Thursday, September 21, 2006

Math Tells Me Yes, But My Heart Tells Me No

So there are many indicators I look at that to me would predict a recession, but probably the biggest one I look at (probably more because it was something pointed out to me so long ago) was that housing starts were an excellent leading indicator to the rest of the economy. Usually with a 6-12 month lag, when housing starts tank, recessions usually ensue. And ever since the FRED Database at the St. Louis Federal Reserve started imbedding them there nice slim shaddy (get it, "shaddy" because they're gray, like shade, but with the doubling meaning on the obvious ploy of Eminem's song "Slim Shaddy" huh? Get it? The pun I mean???) to indicate recessions, it helps make it very easy to illustrate my point.

However, it wasn't necessarily the contraction of GDP that tipped me off to the correlation as much as it was how housing starts and unemployment act like a double helix;

Now there are many things that would suggest to me that we're in for a recession. The obvious correlations above. The fact that consumer spending financed by fat-debt-bloated Americans with their addicted home-equity-loan spending has been having an artifical effect on the growth of the economy (and without perpetually increasing property prices this binge will end).

The utter patheticness of Gen X and future generations insisting on majoring in crap. And let's not forget all of this under the umbrella of constant threats from Muslim nutjobs, with a whimper weak retort from American's "leaders," and the impending social security and medicare crisis.

But it just ain't in my blood. I don't "feel" a recession coming on. It's odd, but contrary to all the mathematical evidence I have, I just got this gut feeling that the economy will be doing just fine for the next 12-16 months.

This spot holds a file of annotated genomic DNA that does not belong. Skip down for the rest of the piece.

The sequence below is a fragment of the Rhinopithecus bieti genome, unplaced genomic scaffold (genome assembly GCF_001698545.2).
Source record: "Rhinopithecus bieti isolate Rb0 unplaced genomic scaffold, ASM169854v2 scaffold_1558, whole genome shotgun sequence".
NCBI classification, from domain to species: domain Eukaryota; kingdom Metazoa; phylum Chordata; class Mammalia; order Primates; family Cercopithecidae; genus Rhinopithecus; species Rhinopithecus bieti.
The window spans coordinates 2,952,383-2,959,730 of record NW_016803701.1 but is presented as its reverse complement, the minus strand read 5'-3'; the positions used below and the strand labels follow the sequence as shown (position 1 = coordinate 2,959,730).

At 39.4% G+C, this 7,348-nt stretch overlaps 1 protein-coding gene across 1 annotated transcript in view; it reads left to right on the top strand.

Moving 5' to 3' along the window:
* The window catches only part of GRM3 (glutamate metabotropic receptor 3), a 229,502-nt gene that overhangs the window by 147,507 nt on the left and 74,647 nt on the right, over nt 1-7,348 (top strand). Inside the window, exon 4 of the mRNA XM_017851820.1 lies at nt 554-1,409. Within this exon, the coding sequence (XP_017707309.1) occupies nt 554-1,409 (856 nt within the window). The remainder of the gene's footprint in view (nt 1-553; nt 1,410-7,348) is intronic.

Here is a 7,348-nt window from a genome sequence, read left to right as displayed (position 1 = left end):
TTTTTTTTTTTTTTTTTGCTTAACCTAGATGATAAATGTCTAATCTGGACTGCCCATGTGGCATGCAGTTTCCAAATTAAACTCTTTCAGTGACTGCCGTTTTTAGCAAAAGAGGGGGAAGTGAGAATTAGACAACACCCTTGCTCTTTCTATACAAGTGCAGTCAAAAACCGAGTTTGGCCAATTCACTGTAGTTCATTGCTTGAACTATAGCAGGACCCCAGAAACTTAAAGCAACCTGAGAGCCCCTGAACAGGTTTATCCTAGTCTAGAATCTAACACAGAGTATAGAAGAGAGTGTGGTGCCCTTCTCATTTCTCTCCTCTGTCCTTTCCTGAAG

Alas, perhaps I'm one of the few economists that hasn't had the soul of economics kicked out of me and instead of replacing it with advanced econometrics, statistics, mathematics and models that no matter how complex are still finite, I still have a little faith in chaos, gambling and gut reactions.


Anonymous said...

Would any economist attribute any of the prior recessions as shown on the first chart to a decline in housing starts? I kind of doubt that any would seriously pin any of those recessions on a lack of housing starts. Also, in the 80s, when both housing starts and unemployment were declining, isn't that similar to the current situation(what would the housing start data look like adjusted for population growth, being that the unemployment rate is a ratio?). Both declining unemployment and housing starts in the 80s didn't stop the stock market from going up and the economy from doing well. In my opinion, attributing a recession to housing is misguided and mistaking correlation with causation. I agree that I don't feel that we're headed for a recession, and if it does happen, it certainly won't happen on account of the housing market.

Captain Capitalism said...

Yes, it is more just a correlation I noticed, there may not be causality, but I will say that I can see some causality in that housing starts are predicators of the future in that it's indicative of 2-3 months of construction spending (to build the house) then 1-3 years of consumer spending as the Mrs. blows her husband's wallet on drapery, furniture and other crap.

Anonymous said...

I don't even see the correlation in that first chart. There were major declines in the 60s and 80s without a recession. It appears that every time there was a recession, there was a reduction in housing starts. But not the reverse. Which makes sense. Builders feel the recession coming on and start pulling back. But sometimes they are wrong.

Anonymous said...

I agree the causality you cited, it will be interesting to see it play out... Curious to know whether the calculatedrisk guy's calculation seems accurate to you - "to calculate MEW, I simply subtracted new single family construction spending from the increase in household mortgages. This is close to other methods." I couldn't find the numbers he looked at to create his chart, but that seems a little simplistic. By the way, great job with the site, I enjoy it thoroughly.

zephyr said...

The asset run is over and the economy will likely slow down. I expect that by the end of 2007 the economy will be sluggish at best. I do not expect a severe decline but probably a mild recession. Not so mild for real estate though.